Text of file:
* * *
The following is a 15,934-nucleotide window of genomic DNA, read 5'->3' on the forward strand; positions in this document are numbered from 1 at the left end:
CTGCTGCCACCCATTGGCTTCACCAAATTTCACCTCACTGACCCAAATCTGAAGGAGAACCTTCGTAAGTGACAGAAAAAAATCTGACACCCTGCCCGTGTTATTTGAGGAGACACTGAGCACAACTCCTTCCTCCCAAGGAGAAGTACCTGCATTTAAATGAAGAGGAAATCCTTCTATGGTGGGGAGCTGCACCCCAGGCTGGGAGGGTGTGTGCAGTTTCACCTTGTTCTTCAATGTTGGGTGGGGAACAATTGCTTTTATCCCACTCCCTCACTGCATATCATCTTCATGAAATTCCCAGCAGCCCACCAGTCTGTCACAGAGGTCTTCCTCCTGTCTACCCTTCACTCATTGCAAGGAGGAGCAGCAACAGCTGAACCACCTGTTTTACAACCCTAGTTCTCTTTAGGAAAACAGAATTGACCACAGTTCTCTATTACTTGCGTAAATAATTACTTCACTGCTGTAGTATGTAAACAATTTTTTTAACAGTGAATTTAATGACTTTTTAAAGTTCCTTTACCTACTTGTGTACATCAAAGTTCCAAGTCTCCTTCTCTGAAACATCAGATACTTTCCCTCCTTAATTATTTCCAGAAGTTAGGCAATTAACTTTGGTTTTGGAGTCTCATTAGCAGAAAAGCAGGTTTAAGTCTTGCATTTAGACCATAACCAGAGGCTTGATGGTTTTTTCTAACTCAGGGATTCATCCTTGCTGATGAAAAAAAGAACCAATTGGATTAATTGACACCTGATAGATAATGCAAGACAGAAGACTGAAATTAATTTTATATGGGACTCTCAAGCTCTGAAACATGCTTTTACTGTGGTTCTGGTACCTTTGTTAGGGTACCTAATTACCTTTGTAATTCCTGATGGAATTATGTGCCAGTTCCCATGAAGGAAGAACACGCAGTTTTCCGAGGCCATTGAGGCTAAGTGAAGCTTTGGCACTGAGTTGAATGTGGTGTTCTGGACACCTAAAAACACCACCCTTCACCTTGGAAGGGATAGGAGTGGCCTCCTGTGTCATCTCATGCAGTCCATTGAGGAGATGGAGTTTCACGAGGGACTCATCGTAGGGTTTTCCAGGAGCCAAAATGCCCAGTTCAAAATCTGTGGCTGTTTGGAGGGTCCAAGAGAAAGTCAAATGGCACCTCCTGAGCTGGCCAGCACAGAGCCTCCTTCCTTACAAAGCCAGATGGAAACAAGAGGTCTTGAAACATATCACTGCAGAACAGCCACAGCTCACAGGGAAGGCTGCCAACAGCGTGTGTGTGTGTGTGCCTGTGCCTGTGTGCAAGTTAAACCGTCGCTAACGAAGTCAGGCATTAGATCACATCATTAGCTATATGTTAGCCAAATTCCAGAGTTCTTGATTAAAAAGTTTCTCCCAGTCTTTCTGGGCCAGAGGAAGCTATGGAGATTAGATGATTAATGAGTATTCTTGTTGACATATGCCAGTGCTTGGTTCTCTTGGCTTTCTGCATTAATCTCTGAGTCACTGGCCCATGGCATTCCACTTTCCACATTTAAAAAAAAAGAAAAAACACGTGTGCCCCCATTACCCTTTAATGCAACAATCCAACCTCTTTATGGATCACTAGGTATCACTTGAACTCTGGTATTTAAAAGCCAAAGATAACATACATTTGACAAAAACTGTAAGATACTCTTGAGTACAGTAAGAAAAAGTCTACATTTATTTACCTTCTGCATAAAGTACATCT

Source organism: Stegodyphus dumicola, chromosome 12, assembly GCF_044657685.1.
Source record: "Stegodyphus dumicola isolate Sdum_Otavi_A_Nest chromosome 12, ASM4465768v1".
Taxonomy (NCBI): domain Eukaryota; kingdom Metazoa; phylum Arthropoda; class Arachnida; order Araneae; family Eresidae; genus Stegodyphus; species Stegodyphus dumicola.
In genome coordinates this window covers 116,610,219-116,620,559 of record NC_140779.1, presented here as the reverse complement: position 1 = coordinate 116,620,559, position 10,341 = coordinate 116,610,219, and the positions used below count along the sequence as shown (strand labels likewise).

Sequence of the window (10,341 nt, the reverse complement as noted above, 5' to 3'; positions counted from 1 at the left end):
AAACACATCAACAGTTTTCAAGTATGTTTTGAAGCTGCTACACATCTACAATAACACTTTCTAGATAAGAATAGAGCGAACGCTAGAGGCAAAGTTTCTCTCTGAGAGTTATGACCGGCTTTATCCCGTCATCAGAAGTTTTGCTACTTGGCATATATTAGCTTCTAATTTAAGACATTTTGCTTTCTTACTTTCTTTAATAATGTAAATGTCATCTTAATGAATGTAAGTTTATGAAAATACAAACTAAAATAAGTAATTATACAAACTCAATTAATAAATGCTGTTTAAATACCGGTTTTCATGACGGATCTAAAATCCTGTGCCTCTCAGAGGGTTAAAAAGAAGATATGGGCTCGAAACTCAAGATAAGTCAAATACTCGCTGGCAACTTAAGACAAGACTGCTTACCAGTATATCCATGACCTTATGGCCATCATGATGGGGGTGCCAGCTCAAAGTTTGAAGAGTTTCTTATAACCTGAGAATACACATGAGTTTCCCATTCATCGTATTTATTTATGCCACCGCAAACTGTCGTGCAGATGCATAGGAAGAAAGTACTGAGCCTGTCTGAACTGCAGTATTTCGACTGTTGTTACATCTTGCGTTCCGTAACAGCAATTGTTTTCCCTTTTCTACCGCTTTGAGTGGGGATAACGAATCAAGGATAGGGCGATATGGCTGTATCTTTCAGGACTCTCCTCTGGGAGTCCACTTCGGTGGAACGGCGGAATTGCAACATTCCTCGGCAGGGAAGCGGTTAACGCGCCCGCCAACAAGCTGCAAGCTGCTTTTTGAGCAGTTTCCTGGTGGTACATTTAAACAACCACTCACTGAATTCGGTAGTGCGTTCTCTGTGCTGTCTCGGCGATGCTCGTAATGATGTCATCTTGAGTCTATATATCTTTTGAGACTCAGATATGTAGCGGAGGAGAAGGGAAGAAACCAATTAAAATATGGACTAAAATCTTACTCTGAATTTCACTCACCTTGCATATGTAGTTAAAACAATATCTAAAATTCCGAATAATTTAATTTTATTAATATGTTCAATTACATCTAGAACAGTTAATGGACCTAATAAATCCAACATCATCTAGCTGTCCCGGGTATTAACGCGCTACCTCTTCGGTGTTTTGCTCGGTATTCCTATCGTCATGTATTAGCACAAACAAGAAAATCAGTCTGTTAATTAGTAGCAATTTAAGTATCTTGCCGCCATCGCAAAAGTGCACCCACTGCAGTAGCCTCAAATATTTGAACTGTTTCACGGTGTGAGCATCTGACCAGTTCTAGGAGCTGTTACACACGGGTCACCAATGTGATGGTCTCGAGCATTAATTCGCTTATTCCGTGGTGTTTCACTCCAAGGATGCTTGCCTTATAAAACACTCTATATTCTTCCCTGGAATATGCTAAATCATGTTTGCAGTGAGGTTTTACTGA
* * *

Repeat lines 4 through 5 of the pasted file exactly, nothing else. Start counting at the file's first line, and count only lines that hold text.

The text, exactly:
Source record: "Stegodyphus dumicola isolate Sdum_Otavi_A_Nest chromosome 12, ASM4465768v1".
Taxonomy (NCBI): domain Eukaryota; kingdom Metazoa; phylum Arthropoda; class Arachnida; order Araneae; family Eresidae; genus Stegodyphus; species Stegodyphus dumicola.